A recent University of Michigan study has reportedly suggested that phthalates and bisphenol A (BPA) could affect thyroid functioning in humans. John Meeker and Kelly Ferguson, “Relationship Between Urinary Phthalate and Bisphenol A Concentrations and Serum Thyroid Measures in U.S. Adults and Adolescents from NHANES 2007-08,” Environmental Health Perspectives, July 11, 2011. Researchers apparently used thyroid serum measures from 1346 adults and 329 adolescents enrolled in the U.S. National Health and Nutrition Examination Survey to determine that “[g]enerally speaking, greater concentrations of urinary phthalate metabolites and BPA were associated with greater impacts on serum thyroid measures.” In particular, the study found that as urinary metabolite concentrations for di(2-ethylhexyl) phthalate (DEHP) and BPA increased, certain thyroid hormones decreased.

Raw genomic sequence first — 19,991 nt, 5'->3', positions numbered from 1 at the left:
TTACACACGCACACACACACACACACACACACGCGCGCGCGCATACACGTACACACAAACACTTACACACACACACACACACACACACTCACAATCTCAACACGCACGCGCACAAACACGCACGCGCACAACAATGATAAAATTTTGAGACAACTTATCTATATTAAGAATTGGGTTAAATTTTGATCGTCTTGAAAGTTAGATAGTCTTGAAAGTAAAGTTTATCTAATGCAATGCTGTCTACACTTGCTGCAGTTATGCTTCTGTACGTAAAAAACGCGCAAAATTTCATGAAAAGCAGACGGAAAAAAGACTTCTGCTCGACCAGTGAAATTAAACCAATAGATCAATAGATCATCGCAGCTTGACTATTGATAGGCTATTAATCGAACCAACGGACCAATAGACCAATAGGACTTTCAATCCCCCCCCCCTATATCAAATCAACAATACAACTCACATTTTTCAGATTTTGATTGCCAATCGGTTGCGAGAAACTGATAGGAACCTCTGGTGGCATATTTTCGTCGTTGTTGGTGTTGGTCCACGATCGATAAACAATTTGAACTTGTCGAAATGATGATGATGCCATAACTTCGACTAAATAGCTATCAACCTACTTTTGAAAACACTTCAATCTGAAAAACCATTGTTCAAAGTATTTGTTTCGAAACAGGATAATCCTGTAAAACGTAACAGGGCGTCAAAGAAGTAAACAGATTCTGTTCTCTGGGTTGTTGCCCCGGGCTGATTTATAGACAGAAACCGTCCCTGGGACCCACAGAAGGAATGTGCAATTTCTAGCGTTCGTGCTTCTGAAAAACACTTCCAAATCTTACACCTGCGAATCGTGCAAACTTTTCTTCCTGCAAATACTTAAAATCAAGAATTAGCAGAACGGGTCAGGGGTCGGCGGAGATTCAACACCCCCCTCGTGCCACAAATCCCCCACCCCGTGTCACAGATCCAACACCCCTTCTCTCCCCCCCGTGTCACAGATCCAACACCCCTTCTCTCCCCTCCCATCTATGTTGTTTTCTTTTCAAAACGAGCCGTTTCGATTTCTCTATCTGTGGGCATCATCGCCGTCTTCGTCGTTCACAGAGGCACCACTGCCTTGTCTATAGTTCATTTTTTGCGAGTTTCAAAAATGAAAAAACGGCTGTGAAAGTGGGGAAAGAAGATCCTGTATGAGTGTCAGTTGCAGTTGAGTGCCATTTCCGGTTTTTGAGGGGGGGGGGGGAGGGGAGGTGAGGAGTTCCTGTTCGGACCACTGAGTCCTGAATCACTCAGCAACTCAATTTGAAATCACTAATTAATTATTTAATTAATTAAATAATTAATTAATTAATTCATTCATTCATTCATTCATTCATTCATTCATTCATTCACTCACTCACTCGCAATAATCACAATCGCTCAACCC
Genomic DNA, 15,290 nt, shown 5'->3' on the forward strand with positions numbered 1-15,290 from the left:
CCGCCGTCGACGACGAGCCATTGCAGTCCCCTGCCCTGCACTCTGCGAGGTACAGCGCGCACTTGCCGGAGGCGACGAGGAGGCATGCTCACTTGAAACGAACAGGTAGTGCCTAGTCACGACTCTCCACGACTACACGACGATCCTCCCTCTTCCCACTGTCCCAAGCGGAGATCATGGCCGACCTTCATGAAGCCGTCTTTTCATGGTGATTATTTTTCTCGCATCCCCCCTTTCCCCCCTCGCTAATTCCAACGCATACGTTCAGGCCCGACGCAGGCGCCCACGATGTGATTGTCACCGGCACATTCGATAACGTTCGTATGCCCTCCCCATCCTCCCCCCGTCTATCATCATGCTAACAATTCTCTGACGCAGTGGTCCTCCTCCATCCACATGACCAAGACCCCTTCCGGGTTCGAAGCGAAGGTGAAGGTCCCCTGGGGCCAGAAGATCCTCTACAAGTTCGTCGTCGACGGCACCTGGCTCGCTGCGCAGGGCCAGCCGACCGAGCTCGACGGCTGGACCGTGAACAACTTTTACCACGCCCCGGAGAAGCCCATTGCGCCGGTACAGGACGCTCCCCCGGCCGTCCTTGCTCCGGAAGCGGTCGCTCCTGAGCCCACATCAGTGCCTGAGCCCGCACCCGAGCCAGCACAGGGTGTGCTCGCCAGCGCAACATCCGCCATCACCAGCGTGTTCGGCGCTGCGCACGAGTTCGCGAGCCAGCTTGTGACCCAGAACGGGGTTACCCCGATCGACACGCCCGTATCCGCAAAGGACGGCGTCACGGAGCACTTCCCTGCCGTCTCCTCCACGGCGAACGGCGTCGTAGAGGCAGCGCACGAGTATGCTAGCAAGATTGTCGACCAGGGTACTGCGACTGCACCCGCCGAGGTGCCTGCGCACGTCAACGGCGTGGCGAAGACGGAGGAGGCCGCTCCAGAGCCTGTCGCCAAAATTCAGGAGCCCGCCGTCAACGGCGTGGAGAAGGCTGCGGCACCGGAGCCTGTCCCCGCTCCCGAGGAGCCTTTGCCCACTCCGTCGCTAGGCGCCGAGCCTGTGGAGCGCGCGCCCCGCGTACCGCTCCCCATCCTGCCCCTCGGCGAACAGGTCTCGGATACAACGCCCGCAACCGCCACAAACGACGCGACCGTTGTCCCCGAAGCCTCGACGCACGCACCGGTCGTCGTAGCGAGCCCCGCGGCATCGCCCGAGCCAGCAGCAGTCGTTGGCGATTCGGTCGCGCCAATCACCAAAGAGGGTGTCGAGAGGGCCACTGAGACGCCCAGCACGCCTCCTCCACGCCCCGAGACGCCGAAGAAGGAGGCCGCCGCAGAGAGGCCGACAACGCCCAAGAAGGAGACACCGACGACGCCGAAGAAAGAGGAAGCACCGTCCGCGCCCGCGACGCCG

“The current study showed the strongest relationship between thyroid disruption and DEHP,” explained a July 12, 2011, University of Michigan press release, which noted that “urine samples in the highest 20 percent of exposure to DEHP were associated with as much as a 10 percent decrease in certain thyroid hormones compared to urine samples at the lowest 20 percent of exposure.”

“This seems like a subtle difference,” study author Meeker was quoted as saying. “But if you think about the entire population being exposed at this level you’d see many more thyroid related effects in people.”